Nissan Versa

The 2016 Nissan Versa is offered in both sedan and hatchback body styles. Four trim levels are offered on the Versa sedan: S, S Plus, SV and SL. All are powered by a 109-hp 1.6L 4-cylinder with continuously variable valve timing. In the S, a 5-speed manual transmission puts power to the front wheels, while a 4-speed automatic is optional. The other three trims are equipped with Nissan's Xtronic continuously variable transmission (CVT). When so equipped, the Versa sedan delivers an EPA estimate of 36 mpg on the highway.

Even the base S trim offers enough features to keep drivers and passengers comfortable. These include air conditioning, an AM/FM/CD stereo with two auxiliary audio inputs, a tachometer, power steering, trip computer, tilt steering wheel and a 6-way adjustable driver's seat. In addition to the CVT, the S Plus adds cruise control, tilt steering and a rear lip spoiler.

In the SV, buyers will find power mirrors, locks and windows, with driver's side one-touch auto up/down, upgraded trip computer, remote keyless entry and a USB port.

The top-of-the-line SL includes 16-inch alloy wheels, fog lights, Bluetooth hands-free connectivity, variable-speed windshield wipers, passenger visor vanity mirror, keyless entry and ignition, a 60/40 split-folding rear seat, silver and chrome interior accents, an integrated 5.8-inch display that includes navigation and an iPod interface, as well as steering-wheel-mounted audio controls.

Packaged options for the Versa sedan include an SV Tech Package that includes a rear view monitor and a navigation system with NissanConnect, and an SV Apearance Package with chrome accents, fog lamps, variable intermittent wipers and 15" alloy wheels.

The Versa Note 5-door hatchback features a unique exterior design beyond its configuration, including a distinctive grille and headlight treatment, as well as creased and sculpted sheet metal along the sides. Based upon Nissan's international-selling Note, the Versa Note is optioned much like its sedan counterpart and powered by the same 109-hp 1.6L four. A 5-speed manual is standard on the S, while the Xtronic CVT is standard on the rest of the range. Like the sedan the Versa Note comes in S, SL and SV trim. It features 115.5 cubic feet of interior volume, with best-in-class cargo space of 21.4 cubic feet. An available Divide-N-Hide Adjustable Floor provides enhanced interior utility, and the standard 60/40 split-fold rear seat makes carrying larger objects a snap.

Editors' Review

The average new-vehicle transaction price in the US last year topped $40,000. That's an astronomical amount of money to spend on an asset that typically depreciates like property values at a superfund site. But owing a shiny new ride with a factory warranty and plenty of tech doesn't have to leave you a penniless pauper. The 2021 Nissan Versa, for instance, offers so much content for so little cash.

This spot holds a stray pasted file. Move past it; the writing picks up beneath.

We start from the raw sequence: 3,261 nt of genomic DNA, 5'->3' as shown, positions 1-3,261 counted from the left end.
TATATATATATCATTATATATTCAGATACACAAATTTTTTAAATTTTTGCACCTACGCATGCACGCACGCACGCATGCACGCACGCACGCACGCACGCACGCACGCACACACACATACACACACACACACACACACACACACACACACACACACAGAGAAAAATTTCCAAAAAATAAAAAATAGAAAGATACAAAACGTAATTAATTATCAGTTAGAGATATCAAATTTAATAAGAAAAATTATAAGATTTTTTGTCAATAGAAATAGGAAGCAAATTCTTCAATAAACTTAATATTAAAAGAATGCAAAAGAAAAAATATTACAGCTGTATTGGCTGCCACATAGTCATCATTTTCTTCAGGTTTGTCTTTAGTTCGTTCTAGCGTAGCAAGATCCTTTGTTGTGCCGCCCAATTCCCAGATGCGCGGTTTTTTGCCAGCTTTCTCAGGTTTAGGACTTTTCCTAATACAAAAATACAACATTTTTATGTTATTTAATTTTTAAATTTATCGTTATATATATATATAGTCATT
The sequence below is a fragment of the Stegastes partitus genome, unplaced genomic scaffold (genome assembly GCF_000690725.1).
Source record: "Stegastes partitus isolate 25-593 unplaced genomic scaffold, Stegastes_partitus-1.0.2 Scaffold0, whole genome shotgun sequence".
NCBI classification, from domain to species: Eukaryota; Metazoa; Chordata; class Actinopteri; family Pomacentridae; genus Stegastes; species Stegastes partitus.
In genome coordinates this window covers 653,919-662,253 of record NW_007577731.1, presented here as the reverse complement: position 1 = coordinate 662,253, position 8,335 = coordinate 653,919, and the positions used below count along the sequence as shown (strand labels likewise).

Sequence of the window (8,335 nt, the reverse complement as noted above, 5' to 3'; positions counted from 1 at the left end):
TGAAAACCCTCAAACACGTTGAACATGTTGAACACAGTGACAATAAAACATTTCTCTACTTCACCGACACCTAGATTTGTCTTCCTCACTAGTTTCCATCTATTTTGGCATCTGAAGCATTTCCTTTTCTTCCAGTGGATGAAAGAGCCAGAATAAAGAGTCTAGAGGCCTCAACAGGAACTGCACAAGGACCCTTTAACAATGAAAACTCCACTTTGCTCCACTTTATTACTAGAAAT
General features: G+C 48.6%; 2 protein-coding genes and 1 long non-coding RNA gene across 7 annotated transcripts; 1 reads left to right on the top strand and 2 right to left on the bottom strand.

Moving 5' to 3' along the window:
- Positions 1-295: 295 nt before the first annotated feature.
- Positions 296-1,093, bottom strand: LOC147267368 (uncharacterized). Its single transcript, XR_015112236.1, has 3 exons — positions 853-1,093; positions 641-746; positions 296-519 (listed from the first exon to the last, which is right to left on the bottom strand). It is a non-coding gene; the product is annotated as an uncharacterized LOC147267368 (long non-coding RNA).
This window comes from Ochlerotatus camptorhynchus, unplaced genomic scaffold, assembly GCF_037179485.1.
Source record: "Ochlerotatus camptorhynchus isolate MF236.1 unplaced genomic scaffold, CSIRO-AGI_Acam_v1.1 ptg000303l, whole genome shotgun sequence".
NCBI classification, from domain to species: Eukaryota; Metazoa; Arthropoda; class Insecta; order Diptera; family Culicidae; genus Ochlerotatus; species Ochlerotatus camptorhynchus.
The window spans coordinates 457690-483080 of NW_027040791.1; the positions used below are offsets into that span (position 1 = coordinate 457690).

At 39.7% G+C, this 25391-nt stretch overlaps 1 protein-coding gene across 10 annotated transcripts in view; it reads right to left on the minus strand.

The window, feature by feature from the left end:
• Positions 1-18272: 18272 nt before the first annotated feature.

No, there's nothing joyful or exuberant about this scrappy little four-door. It's definitely a function-dictates-form kind of car, but the standard equipment and overall comfort offered are impossible to ignore. From the base Versa S to the pinnacle SR, every one comes standard with automatic emergency braking including pedestrian detection, automatic high beams, lane-departure warning and even rear automatic braking. Just a few years ago, features like these were hard to find on luxury cars and they're now standard fare on the most-affordable Nissan in America. The two higher trims can also be fitted with lane-departure warning, rear cross-traffic alert, blind-spot monitoring and even adaptive cruise control. That last amenity is included in the $400 Convenience Package, which also gets you single-zone automatic temperature control and heated front seats.

The Versa's high-end tech works surprisingly well. The blind-spot monitoring system in the SR model I'm testing is attentive to surrounding traffic and the adaptive cruise control -- while not as fancy as Nissan ProPilot Assist, which includes lane centering -- is eerily observant, able to spot other vehicles around turns and gently slow down so there are no sphincter-puckering incidents on the highway. Its performance is laudable at any price, let alone in a car that's this affordable.  

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The Good ~ Unexpectedly comfortable interior ~ Plenty of standard features ~ Roomy trunk

The Bad ~ Tepid performance ~ No center armrest ~ Sloppy steering

The Bottom Line Just because this car has no frills doesn't mean it's a no-go.

Editors' Rating
  • Performance 7.5
  • Features 8.5
  • Design 8
  • Media 7.5

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